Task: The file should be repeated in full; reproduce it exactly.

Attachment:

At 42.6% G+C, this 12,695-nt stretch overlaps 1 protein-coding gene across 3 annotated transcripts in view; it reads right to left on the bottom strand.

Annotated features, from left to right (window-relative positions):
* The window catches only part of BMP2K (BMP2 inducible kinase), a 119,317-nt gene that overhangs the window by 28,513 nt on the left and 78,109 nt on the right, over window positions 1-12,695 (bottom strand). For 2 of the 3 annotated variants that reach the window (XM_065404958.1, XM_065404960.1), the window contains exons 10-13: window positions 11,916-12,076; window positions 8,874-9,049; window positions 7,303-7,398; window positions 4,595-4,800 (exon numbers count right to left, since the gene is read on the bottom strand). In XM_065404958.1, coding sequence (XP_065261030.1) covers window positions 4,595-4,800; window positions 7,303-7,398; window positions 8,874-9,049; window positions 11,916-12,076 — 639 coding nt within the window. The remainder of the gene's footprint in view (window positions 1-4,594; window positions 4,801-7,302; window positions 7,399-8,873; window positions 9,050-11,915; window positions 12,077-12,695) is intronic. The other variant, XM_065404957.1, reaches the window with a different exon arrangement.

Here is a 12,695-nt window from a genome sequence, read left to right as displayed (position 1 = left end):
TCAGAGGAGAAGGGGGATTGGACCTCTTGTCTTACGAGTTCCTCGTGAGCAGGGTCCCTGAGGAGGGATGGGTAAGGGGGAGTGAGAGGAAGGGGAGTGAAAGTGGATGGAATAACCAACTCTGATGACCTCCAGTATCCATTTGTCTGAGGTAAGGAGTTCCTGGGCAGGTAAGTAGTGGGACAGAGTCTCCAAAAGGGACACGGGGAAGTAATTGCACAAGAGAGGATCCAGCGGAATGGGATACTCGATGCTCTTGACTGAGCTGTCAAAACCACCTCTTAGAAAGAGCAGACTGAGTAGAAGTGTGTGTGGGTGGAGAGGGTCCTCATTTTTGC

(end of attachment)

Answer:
At 42.6% G+C, this 12,695-nt stretch overlaps 1 protein-coding gene across 3 annotated transcripts in view; it reads right to left on the bottom strand.

Annotated features, from left to right (window-relative positions):
* The window catches only part of BMP2K (BMP2 inducible kinase), a 119,317-nt gene that overhangs the window by 28,513 nt on the left and 78,109 nt on the right, over window positions 1-12,695 (bottom strand). For 2 of the 3 annotated variants that reach the window (XM_065404958.1, XM_065404960.1), the window contains exons 10-13: window positions 11,916-12,076; window positions 8,874-9,049; window positions 7,303-7,398; window positions 4,595-4,800 (exon numbers count right to left, since the gene is read on the bottom strand). In XM_065404958.1, coding sequence (XP_065261030.1) covers window positions 4,595-4,800; window positions 7,303-7,398; window positions 8,874-9,049; window positions 11,916-12,076 — 639 coding nt within the window. The remainder of the gene's footprint in view (window positions 1-4,594; window positions 4,801-7,302; window positions 7,399-8,873; window positions 9,050-11,915; window positions 12,077-12,695) is intronic. The other variant, XM_065404957.1, reaches the window with a different exon arrangement.

Here is a 12,695-nt window from a genome sequence, read left to right as displayed (position 1 = left end):
TCAGAGGAGAAGGGGGATTGGACCTCTTGTCTTACGAGTTCCTCGTGAGCAGGGTCCCTGAGGAGGGATGGGTAAGGGGGAGTGAGAGGAAGGGGAGTGAAAGTGGATGGAATAACCAACTCTGATGACCTCCAGTATCCATTTGTCTGAGGTAAGGAGTTCCTGGGCAGGTAAGTAGTGGGACAGAGTCTCCAAAAGGGACACGGGGAAGTAATTGCACAAGAGAGGATCCAGCGGAATGGGATACTCGATGCTCTTGACTGAGCTGTCAAAACCACCTCTTAGAAAGAGCAGACTGAGTAGAAGTGTGTGTGGGTGGAGAGGGTCCTCATTTTTGC